Search found 113 matches

by Alomar
23 Aug 2017 21:39
Forum: Linguistics & Natlangs
Topic: (L&N) Q&A Thread - Quick questions go here [2010-2019]
Replies: 7086
Views: 960544

Re: (L&N) Q&A Thread - Quick questions go here

Has anyone else noticed the metathesis (correct process?) in American English of 'breakfast' to /brɛ.fɪks/?

I've noticed this in two totally separate people (family member from Midwest b 1960s) and coworker in Boston from South Florida b 1980s.
by Alomar
14 Dec 2016 04:36
Forum: Conlangs
Topic: Lexember 2016
Replies: 365
Views: 38446

Re: Lexember 2016

So...I'm playing catch-up here: (Everything is basically IPA, except where noted) 1st: pauno – to bring attention to; to alert; to warn; to forebode Paunon – warning; omen; attention 2nd: eradha /'e.ʁa.ða/– deliver good news (lit. something along the lines of “to word well”) dveradha /'dve.ʁa.ða/ – ...
by Alomar
14 Dec 2016 00:59
Forum: Linguistics & Natlangs
Topic: (L&N) Q&A Thread - Quick questions go here [2010-2019]
Replies: 7086
Views: 960544

Re: (L&N) Q&A Thread - Quick questions go here

So I just saw on wiktionary (and other places), that for English words ending with "-ing" or "-ink", the vowel is [ɪ]. In all examples of my own dialect, it's definitely . Am I the only one!? So, how do you pronounce <being>? My dialect is the same way and I'd pronounce it [ˈbijiŋ] Although I am bi...
by Alomar
14 Dec 2016 00:32
Forum: Linguistics & Natlangs
Topic: (L&N) Q&A Thread - Quick questions go here [2010-2019]
Replies: 7086
Views: 960544

Re: (L&N) Q&A Thread - Quick questions go here

So I just saw on wiktionary (and other places), that for English words ending with "-ing" or "-ink", the vowel is [ɪ].

In all examples of my own dialect, it's definitely .

Am I the only one!?
by Alomar
16 May 2016 01:42
Forum: Translations
Topic: To see, to watch
Replies: 20
Views: 3671

Re: To see, to watch

In Mychai the verbs of perception don't vary, but for high-agency acts of perception (look at, listen to) the objects are in the accusative (probably as expected), but when the verb is not of high agency (see, hear), the objects are defocused by being in the dative. De Alav lé. de Ala-v lé 1S.AGT wo...
by Alomar
27 Apr 2016 21:42
Forum: Linguistics & Natlangs
Topic: Breakfast, Lunch, Dinner, Tea
Replies: 30
Views: 4834

Re: Breakfast, Lunch, Dinner, Tea

Another American here (from Ohio). Breakfast - 7 to 10 AM; typical foods: cereal, eggs, bacon, potatoes, pancakes, coffee, milk, juice, fruit. Generally I eat just a subset of these during the week, but on the weekends a big breakfast might include most of those, and will also happen later in the da...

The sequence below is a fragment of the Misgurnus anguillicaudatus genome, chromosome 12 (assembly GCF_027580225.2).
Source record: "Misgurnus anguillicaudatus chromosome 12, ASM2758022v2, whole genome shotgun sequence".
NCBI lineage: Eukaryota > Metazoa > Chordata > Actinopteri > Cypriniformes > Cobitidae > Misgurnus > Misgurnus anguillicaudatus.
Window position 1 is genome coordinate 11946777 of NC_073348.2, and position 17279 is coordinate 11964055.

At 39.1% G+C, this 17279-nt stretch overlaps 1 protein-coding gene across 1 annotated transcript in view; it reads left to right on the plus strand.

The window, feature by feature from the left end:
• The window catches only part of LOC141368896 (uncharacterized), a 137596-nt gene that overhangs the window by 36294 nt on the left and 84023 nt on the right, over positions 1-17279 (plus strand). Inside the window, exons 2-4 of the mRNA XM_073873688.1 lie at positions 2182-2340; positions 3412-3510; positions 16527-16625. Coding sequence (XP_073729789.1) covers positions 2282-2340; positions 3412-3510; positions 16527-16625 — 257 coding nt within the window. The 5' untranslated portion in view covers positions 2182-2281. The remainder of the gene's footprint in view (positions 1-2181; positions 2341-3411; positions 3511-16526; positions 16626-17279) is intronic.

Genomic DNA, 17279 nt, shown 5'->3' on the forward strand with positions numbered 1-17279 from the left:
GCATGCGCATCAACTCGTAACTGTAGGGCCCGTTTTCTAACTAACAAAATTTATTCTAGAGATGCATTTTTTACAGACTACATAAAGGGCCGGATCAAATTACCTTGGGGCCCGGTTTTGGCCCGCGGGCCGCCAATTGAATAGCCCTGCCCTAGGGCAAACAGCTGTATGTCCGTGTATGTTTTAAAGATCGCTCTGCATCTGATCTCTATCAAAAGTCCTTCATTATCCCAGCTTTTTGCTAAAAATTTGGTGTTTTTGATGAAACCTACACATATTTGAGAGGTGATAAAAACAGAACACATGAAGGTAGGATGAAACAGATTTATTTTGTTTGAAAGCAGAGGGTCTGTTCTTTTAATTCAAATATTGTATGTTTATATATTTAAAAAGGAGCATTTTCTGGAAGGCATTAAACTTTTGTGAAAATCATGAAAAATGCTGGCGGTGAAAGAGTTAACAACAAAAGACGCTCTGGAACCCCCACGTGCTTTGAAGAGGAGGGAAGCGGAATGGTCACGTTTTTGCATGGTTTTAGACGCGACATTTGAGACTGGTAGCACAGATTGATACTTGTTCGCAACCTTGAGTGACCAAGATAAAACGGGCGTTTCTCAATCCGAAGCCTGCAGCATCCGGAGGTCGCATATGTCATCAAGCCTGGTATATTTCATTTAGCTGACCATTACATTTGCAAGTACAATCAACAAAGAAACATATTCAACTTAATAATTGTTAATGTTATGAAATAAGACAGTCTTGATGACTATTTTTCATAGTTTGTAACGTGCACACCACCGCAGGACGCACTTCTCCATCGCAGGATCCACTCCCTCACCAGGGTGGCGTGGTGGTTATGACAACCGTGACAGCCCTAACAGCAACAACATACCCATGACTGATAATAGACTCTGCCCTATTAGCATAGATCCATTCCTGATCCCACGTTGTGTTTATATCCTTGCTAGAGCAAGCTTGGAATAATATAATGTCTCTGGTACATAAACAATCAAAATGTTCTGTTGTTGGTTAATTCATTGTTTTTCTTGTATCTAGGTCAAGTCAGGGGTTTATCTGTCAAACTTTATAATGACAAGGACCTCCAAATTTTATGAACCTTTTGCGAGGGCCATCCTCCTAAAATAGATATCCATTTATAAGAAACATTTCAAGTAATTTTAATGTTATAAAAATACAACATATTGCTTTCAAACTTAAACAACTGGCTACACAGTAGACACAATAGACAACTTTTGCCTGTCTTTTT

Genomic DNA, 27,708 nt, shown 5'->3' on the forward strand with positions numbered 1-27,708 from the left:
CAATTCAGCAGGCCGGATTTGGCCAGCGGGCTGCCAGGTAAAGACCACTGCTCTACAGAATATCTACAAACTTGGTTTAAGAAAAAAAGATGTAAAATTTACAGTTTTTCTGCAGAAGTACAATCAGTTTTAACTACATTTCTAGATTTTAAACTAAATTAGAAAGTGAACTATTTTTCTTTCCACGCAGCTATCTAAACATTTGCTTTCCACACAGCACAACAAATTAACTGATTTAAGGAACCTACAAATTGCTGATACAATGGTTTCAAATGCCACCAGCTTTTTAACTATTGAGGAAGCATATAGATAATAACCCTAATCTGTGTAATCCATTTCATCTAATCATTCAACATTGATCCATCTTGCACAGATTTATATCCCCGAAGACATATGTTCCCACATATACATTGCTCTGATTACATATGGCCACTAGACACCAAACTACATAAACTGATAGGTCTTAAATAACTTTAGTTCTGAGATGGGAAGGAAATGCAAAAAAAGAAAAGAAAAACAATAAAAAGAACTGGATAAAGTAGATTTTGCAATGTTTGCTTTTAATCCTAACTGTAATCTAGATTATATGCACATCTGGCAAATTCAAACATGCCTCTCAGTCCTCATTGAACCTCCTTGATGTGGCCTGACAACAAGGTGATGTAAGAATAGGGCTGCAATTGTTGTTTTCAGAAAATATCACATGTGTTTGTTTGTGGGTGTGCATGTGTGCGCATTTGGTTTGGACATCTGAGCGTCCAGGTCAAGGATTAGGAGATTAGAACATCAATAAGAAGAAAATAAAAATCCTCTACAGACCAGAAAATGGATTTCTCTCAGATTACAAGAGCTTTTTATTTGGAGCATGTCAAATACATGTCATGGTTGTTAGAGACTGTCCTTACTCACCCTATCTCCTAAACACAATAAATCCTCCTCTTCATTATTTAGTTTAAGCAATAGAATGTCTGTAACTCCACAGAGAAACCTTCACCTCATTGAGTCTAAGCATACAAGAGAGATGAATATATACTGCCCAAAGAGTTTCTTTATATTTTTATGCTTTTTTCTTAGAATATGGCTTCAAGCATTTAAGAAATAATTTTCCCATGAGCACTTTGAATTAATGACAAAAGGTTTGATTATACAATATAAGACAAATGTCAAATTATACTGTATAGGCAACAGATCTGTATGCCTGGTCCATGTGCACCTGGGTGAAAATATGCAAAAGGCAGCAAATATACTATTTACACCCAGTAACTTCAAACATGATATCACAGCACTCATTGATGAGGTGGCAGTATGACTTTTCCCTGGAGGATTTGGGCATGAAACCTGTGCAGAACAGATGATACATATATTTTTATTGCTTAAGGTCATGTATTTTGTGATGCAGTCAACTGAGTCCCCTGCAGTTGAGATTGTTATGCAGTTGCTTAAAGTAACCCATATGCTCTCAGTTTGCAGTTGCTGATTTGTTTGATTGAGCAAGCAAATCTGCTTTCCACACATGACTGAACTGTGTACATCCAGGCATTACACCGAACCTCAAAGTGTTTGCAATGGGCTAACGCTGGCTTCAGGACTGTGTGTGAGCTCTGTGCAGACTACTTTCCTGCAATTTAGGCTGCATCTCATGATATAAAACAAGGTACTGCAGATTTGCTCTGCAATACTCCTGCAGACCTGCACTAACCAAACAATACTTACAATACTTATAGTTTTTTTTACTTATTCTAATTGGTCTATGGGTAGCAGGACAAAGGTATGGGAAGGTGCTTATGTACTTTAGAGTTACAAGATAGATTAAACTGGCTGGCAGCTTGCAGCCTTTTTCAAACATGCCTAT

by Alomar
20 Jan 2016 04:43
Forum: Linguistics & Natlangs
Topic: False friends and other unfortunate coincidences
Replies: 780
Views: 172288

Re: False friends and other unfortunate coincidences

Lambuzhao wrote: So, lemme add that one:

:esp: congestionado gridlocked (traffic) ≠ :eng: congested blocked up (sinuses, nostrils)
You can definitely use congested in English for traffic.
by Alomar
30 Sep 2015 03:41
Forum: Linguistics & Natlangs
Topic: English Modal Particles?
Replies: 20
Views: 2281

Re: English Modal Particles?

I still also believe "man" counts as this type of particle, since it is often used without any semantic information at all. No one has provided a counterargument to my claim. Can you provide some examples? The only uses that are coming to mind are "Man, I really have to pee." and the like. To me th...
by Alomar
29 Sep 2015 02:07
Forum: Linguistics & Natlangs
Topic: English Modal Particles?
Replies: 20
Views: 2281

Re: English Modal Particles?

Yeah, these things are called modal particles in German classes. However, Handbuch zur deutschen Grammatik calls them just Particles or even "flavoring particles" and say they add attitude or emotion color to a statement. These seem like those Ancient Greek particles that do similar things. Probably...
by Alomar
17 Aug 2015 05:40
Forum: Linguistics & Natlangs
Topic: (L&N) Q&A Thread - Quick questions go here [2010-2019]
Replies: 7086
Views: 960544

Re: (L&N) Q&A Thread - Quick questions go here